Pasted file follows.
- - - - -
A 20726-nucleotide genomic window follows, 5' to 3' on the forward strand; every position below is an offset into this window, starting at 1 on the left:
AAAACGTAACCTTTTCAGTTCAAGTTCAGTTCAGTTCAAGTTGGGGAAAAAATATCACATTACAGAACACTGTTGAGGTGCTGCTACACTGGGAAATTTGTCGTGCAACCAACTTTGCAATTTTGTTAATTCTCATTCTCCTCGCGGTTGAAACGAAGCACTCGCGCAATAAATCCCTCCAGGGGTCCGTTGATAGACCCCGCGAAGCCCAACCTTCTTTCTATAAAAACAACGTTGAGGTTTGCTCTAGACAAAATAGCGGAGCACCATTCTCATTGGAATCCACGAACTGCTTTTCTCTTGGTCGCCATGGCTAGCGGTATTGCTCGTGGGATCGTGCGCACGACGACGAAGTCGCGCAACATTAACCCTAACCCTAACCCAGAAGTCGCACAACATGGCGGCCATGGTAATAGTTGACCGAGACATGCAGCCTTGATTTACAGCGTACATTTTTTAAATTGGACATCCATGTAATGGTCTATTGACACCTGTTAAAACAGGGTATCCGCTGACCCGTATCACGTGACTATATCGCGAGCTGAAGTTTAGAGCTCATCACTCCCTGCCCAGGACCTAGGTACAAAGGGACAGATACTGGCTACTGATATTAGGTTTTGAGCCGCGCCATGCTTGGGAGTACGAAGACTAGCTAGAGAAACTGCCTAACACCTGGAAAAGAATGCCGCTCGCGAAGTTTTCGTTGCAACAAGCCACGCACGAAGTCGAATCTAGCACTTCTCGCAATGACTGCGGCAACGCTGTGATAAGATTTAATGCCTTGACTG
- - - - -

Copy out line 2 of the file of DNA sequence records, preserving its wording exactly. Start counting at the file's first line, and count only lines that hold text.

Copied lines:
AAAACGTAACCTTTTCAGTTCAAGTTCAGTTCAGTTCAAGTTGGGGAAAAAATATCACATTACAGAACACTGTTGAGGTGCTGCTACACTGGGAAATTTGTCGTGCAACCAACTTTGCAATTTTGTTAATTCTCATTCTCCTCGCGGTTGAAACGAAGCACTCGCGCAATAAATCCCTCCAGGGGTCCGTTGATAGACCCCGCGAAGCCCAACCTTCTTTCTATAAAAACAACGTTGAGGTTTGCTCTAGACAAAATAGCGGAGCACCATTCTCATTGGAATCCACGAACTGCTTTTCTCTTGGTCGCCATGGCTAGCGGTATTGCTCGTGGGATCGTGCGCACGACGACGAAGTCGCGCAACATTAACCCTAACCCTAACCCAGAAGTCGCACAACATGGCGGCCATGGTAATAGTTGACCGAGACATGCAGCCTTGATTTACAGCGTACATTTTTTAAATTGGACATCCATGTAATGGTCTATTGACACCTGTTAAAACAGGGTATCCGCTGACCCGTATCACGTGACTATATCGCGAGCTGAAGTTTAGAGCTCATCACTCCCTGCCCAGGACCTAGGTACAAAGGGACAGATACTGGCTACTGATATTAGGTTTTGAGCCGCGCCATGCTTGGGAGTACGAAGACTAGCTAGAGAAACTGCCTAACACCTGGAAAAGAATGCCGCTCGCGAAGTTTTCGTTGCAACAAGCCACGCACGAAGTCGAATCTAGCACTTCTCGCAATGACTGCGGCAACGCTGTGATAAGATTTAATGCCTTGACTG